Why NoSQL Databases are Revolutionary: Usage Cases From MongoDB
The Rise of NoSQL
Internet and technology have been evolving continuously. Every day, hundreds and thousands of new applications and software are launched in the market. All these applications and software need to be hosted in a database for storage, retrieve, use, analytics etc. Traditionally, common databases were designed to support storage of structured data, known as the relational model. A popular example which you may know is the MySQL. As the age of user generated content arrives, unstructured data such as pictures, videos and audios flooded everybody’s smartphones. Social Media sites, Blogs, forums, E-commerce and even mobile networking sites all need a new model of database.
What is NoSQL Database?
Then, a new model called NoSQL were invented. Such NoSQL databases stores data in the form of documents, has high availability and high scalability. This basically means that any application or software that are hosted with a NoSQL database are able to keep their data synced at all times. This makes them easier to backup, manage and restore when required. Hence, we introduce a popular open-source NoSQL database called MongoDB.
What is MongoDB and How to Use It?
To put it across simply, MongoDB is a program that stores and manages data in various databases, in the form of documents using NoSQL. The stored data can be changed and accessed whenever is required. It has high performance capability as data are synced across at all times. Even if one server fails, the data is still retained in another server. This allows for easy replication and access without fail. This also means it has higher data protection potential. On top of, MongoDB is built for the Cloud. Meaning that access to the database is possible anywhere with an internet connection.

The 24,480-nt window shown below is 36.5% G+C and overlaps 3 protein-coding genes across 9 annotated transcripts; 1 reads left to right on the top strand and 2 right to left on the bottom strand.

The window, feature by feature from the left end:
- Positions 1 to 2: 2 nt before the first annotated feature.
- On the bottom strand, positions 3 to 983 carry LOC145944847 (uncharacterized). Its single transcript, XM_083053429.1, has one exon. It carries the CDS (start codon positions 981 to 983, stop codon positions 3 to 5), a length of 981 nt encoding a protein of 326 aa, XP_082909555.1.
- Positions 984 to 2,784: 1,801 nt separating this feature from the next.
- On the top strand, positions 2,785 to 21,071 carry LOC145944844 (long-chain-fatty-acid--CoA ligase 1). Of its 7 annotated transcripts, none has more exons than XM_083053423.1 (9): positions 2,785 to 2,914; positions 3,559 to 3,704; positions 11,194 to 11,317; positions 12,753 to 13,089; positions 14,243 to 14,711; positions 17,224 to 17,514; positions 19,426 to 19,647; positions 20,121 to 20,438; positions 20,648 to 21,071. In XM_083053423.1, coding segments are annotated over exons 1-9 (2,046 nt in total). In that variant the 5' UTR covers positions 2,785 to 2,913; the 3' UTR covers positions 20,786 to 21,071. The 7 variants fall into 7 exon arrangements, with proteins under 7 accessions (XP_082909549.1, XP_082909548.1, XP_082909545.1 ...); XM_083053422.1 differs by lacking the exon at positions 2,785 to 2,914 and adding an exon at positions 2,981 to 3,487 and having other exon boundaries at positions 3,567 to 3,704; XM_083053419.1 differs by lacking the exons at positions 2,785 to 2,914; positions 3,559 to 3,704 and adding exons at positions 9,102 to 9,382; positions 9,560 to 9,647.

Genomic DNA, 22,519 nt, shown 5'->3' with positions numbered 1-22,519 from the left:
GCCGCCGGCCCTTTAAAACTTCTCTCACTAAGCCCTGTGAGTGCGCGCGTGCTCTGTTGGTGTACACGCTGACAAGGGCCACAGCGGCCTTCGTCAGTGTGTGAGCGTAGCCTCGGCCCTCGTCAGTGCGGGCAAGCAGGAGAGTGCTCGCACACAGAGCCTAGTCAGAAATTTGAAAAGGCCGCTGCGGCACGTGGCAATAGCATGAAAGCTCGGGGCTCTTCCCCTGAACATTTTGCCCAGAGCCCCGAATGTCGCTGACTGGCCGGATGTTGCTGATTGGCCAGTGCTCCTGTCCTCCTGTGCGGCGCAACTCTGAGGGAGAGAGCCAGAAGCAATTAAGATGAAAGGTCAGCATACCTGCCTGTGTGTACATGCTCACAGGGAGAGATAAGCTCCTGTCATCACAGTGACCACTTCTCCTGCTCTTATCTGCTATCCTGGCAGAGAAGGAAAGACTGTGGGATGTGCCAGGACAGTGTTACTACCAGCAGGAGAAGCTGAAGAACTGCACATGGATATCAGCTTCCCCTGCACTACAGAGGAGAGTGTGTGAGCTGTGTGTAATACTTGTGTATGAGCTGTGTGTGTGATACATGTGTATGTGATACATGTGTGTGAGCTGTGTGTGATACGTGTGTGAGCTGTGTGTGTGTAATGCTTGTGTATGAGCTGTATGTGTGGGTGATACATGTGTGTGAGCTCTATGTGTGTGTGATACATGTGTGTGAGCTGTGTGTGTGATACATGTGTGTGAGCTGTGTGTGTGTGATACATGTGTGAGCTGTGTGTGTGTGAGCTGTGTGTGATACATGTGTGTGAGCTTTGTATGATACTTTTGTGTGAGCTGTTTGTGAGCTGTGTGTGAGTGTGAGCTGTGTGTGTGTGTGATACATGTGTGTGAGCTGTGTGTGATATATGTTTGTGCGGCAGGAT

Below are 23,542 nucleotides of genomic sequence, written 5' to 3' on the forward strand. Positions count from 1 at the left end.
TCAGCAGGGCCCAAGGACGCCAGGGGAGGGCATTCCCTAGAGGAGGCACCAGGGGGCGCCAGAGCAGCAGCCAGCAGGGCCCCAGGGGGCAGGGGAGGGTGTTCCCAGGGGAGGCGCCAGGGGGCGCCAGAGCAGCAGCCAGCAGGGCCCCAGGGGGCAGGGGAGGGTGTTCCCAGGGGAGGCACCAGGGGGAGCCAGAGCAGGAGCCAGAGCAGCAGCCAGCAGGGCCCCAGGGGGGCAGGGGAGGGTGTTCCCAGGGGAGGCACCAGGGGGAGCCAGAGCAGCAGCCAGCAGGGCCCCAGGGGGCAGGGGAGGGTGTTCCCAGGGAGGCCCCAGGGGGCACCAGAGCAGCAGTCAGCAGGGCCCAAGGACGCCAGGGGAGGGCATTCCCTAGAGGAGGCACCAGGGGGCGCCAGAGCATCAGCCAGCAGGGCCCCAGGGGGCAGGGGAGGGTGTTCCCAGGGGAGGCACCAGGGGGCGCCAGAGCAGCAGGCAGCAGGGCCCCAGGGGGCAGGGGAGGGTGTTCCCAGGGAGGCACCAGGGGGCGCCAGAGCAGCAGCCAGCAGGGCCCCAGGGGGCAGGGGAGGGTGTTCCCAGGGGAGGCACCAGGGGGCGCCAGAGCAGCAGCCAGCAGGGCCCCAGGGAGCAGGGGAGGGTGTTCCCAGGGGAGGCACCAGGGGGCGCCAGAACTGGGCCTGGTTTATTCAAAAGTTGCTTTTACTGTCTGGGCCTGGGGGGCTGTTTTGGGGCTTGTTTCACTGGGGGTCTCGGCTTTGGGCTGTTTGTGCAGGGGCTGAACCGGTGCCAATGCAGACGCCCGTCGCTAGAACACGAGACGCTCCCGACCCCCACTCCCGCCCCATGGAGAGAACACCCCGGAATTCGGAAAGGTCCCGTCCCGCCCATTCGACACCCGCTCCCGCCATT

Some of the most well-known companies such as Google, Facebook, eBay and PayPal use MongoDB in their operations to huge successes.
In this article, we will be reviewing real-life case studies where three organizations had used MongoDB to a positive impact on their business growth. Hopefully, we could gain a deeper understanding on how MongoDB works. And, there is any feasibility at all, to adopt such technology.
Case Study #1: DarwinBox Reduces Costs While Strengthening Database Management
In 2015, when DarwinBox started as a small HR company in India, they had no idea that they would make it so big. Today DarwinBox is one of the four largest companies in India, with over 200,000 employees. The company is known for providing out of the box HR solutions to its clients in all areas of HR such as recruitment, onboarding, payroll and rewards management among others. In a recent interview, the Co-Founder of DarwinBox talked about the importance of MongoDB in its massive success in the market.
Initially, DarwinBox used personally-built database systems to store multiple databases. But, as the popularity of DarwinBox grew in the market, the need to switch to a better database management system arose. Now, with hundreds of clients and employees, DarwinBox had a lot of information to store and manage. According to the Co-founder of DarwinBox, switching to MongoDB Atlas seemed like the most beneficial solution. DarwinBox received the following benefits from switching to the cloud-based MongoDB Atlas:
- Saved a lot of expenditures otherwise spent on managing databases and data by switching to MongoDB Atlas.
- DarwinBox easily managed and kept a record of all the information and data in the cloud using MongoDB Atlas.